Translation: If the President believes torture is warranted to protect the country, he'll violate the law and authorize torture. If the courts try to stop him, he'll ignore them too. This wasn't quibbling or spinning. Like the old English kings who insisted that Parliament could not tell them what to do, Bush all but declared himself above a law he signed. One professor who specializes in this constitutional area, Phillip J. Cooper of Portland State University in Oregon, has described the power grabs as "breathtaking."

And who came up with this innovative use of presidential signing statements? Drumroll, please. Samuel Alito, Supreme Court nominee, way back in 1986. In a Feb. 5 memo, he wrote, "Since the president's approval is just as important as that of the House or Senate, it seems to follow that the president's understanding of the bill should be just as important as that of Congress." That is, of course, a very strange idea--which is why, until then, signing statements had been sporadic and rare. Courts have always looked solely to congressional debates in interpreting laws Congress has passed. In laws with veto-proof margins, the President's view is utterly irrelevant. Alito seemed to concede that at the time, recognizing the "novelty of the procedure and the potential increase of presidential power."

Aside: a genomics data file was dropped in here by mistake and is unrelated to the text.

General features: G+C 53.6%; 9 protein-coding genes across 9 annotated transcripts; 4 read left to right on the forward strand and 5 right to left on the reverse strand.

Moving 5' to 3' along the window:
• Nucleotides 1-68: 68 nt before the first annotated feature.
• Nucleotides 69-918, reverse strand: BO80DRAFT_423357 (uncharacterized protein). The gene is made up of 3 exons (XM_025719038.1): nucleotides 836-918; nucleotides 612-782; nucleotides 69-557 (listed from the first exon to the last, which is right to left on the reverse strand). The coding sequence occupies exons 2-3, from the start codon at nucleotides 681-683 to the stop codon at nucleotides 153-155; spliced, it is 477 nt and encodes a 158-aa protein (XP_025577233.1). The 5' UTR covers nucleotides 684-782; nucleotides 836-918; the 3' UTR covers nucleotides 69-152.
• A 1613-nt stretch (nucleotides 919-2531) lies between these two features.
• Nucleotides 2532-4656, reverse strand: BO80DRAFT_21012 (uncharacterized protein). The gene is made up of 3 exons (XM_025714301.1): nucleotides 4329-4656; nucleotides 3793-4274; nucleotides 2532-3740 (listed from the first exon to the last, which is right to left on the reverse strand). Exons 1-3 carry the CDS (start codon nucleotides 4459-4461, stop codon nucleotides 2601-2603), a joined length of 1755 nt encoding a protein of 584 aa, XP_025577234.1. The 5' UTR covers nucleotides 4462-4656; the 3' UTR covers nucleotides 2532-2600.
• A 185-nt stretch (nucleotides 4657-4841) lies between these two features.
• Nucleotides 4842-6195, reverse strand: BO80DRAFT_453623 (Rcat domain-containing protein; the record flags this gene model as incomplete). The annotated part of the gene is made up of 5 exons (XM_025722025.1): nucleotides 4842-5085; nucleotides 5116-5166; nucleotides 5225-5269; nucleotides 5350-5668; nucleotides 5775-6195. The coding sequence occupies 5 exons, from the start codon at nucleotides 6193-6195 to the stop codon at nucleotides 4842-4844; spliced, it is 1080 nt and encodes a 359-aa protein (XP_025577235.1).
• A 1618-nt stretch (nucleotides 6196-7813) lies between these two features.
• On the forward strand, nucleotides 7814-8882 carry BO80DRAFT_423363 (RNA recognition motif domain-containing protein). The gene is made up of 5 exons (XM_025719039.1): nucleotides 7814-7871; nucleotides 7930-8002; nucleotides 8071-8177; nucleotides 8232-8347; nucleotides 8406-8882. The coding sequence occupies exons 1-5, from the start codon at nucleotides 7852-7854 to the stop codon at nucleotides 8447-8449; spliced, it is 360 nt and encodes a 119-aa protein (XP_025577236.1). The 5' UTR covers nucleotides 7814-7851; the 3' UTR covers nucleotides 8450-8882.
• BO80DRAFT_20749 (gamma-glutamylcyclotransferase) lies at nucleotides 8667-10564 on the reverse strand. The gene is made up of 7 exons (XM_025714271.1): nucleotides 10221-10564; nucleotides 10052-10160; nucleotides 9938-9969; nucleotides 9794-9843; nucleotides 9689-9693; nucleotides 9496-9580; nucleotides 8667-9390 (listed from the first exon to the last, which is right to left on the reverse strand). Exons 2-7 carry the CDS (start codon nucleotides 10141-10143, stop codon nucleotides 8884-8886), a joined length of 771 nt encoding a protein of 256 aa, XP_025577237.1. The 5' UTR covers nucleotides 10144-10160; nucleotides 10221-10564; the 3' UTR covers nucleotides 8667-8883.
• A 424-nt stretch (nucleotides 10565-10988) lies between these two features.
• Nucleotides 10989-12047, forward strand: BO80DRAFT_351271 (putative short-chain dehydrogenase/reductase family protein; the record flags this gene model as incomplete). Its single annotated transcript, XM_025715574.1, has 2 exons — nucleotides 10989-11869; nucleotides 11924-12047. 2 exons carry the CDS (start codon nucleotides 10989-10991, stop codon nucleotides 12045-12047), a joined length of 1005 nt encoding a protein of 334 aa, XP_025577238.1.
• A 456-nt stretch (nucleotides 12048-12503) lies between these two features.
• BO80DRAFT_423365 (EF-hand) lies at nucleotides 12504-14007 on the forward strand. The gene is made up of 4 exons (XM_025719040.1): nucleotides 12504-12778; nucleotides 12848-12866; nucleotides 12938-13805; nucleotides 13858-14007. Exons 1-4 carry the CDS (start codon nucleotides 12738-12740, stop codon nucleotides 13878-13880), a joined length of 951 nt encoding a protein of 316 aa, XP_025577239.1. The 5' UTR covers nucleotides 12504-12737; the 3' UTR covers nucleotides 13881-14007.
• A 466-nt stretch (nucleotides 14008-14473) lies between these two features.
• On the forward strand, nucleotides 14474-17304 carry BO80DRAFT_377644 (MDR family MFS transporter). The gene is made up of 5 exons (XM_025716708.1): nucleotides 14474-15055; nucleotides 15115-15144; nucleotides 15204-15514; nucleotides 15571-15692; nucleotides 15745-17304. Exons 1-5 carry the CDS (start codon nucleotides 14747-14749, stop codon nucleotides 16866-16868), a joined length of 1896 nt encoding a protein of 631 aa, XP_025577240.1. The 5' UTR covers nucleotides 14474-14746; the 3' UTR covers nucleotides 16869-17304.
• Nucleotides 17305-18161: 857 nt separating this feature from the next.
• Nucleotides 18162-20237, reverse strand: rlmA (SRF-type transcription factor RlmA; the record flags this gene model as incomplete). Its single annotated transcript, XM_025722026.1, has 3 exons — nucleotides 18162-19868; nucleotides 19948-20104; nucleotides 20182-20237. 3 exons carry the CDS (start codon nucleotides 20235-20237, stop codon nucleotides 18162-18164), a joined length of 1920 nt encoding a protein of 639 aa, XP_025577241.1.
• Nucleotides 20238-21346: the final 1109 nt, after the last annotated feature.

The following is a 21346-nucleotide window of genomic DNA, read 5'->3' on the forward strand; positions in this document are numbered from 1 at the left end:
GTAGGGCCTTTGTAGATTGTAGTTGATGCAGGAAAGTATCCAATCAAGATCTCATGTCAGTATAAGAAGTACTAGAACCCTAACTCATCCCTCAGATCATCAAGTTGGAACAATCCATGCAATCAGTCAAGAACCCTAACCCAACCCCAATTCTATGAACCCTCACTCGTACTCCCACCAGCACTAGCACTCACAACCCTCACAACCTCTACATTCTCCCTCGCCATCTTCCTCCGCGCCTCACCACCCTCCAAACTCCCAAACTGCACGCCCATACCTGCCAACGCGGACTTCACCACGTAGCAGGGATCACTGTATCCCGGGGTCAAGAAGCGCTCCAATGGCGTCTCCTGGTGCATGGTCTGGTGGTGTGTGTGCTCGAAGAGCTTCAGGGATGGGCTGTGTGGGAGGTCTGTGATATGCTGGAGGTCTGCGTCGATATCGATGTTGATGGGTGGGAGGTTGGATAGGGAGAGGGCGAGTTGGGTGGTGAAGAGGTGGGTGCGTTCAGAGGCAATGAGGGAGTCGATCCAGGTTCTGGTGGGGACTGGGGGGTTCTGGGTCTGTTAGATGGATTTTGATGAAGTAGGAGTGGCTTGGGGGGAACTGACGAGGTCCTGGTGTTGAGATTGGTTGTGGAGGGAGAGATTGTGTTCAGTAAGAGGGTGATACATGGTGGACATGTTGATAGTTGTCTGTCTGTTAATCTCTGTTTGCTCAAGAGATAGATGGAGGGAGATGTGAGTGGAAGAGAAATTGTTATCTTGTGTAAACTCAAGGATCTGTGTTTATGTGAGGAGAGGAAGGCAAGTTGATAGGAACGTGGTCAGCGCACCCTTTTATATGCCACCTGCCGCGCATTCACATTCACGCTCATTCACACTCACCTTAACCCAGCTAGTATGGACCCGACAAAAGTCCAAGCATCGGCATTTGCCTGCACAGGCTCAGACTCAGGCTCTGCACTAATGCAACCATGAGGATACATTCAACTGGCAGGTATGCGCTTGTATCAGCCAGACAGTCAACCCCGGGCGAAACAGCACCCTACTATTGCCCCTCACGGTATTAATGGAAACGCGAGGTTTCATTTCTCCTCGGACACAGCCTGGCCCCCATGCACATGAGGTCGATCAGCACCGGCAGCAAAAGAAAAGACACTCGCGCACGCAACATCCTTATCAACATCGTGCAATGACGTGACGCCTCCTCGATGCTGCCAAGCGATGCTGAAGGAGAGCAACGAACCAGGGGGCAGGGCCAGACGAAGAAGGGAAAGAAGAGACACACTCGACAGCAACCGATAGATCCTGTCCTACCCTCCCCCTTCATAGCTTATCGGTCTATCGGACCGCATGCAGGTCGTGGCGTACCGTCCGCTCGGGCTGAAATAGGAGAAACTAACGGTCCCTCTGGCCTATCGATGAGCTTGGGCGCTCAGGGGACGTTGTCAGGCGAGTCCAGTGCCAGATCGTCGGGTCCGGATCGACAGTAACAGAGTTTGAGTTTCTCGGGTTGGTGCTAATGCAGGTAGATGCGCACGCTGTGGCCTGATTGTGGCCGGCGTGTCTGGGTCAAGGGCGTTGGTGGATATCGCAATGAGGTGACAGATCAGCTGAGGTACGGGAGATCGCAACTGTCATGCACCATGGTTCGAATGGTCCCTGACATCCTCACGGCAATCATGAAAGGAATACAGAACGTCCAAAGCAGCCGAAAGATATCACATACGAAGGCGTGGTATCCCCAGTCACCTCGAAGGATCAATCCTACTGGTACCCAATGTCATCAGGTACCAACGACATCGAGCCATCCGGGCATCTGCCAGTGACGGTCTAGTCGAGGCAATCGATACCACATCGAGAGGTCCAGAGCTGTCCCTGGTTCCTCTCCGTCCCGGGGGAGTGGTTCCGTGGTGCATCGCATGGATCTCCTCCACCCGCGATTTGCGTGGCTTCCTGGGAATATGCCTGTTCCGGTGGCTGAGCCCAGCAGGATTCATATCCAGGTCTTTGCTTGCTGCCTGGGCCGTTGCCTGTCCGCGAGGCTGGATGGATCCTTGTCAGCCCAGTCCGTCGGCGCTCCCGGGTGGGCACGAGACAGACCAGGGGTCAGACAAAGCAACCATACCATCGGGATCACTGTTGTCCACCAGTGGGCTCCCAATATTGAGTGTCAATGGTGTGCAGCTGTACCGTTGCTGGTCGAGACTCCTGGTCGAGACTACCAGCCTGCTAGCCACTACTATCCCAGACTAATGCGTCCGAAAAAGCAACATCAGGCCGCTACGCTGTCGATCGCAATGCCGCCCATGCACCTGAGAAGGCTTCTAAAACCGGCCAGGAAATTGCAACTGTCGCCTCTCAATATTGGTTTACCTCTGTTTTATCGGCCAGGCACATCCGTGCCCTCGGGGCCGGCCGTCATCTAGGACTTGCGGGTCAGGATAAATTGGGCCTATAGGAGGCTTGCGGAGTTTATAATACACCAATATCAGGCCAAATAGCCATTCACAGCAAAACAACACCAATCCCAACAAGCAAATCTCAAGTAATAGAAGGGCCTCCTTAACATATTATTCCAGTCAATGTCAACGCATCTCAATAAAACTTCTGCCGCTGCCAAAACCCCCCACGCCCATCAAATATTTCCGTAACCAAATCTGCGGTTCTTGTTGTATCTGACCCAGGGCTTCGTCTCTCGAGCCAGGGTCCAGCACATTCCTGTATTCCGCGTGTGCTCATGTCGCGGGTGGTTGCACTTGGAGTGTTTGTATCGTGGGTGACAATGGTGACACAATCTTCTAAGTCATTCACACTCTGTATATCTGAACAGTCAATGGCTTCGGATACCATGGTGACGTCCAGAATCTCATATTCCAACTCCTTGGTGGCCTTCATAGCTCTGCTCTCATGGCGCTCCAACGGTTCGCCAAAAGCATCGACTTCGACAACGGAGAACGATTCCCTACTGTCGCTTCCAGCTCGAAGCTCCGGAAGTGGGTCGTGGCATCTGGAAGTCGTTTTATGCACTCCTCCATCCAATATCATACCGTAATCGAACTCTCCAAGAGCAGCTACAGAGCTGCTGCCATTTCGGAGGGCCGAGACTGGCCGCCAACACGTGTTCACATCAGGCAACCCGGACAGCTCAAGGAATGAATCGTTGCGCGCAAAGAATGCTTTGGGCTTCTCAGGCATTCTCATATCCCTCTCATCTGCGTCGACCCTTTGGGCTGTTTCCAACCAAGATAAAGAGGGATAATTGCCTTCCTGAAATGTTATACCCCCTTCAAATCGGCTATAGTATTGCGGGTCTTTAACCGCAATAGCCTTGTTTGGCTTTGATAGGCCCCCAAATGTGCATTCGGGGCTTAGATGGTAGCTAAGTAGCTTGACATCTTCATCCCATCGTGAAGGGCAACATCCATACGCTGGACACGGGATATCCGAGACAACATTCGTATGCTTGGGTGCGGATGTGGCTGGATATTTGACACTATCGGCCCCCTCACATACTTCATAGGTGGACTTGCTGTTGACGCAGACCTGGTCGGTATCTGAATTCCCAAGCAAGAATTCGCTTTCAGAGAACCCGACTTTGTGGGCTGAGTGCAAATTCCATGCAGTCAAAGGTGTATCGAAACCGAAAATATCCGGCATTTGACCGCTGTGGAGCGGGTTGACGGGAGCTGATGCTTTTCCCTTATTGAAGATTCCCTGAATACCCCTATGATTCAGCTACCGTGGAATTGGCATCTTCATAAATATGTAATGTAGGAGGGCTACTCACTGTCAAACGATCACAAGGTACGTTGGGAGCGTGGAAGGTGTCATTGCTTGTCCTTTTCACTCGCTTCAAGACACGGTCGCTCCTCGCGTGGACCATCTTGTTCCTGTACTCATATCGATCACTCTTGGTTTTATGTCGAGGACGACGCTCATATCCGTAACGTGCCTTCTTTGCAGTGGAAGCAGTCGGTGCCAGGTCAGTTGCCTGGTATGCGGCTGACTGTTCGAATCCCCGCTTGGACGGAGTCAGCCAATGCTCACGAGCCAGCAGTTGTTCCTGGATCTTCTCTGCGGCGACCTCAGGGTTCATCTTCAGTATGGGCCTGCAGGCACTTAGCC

Alito, of course, didn't foresee the war on terrorism. But put a war President's power together with the new use of signing statements, and Executive clout has been put on steroids. "If you take this to its logical conclusion, because during war the Commander in Chief has an obligation to protect us, any statute on the books could be summarily waived," argued Senator Lindsey Graham, a Republican from South Carolina.

As Graham shows, this isn't a Republican-Democrat issue. It's a very basic one. A President, Democrat or Republican, has every right to act unilaterally at times to defend the country. But a democracy cannot work if the person who is deputed to execute the laws exempts himself from them when he feels like it. Forget the imperial presidency. This is more like a monarchical one. America began by rejecting the claims of one King George. It's disturbing to think we may now be quietly installing a second one.


#2

Irish,

Are you also going to start a post titled "The Imperial Judiciary." After all, I think the Federal courts (including the Supreme Court) has legislated from the bench (in contraction to the Constitution) far more times in the past 40 years than President Bush's supposed flouting the law.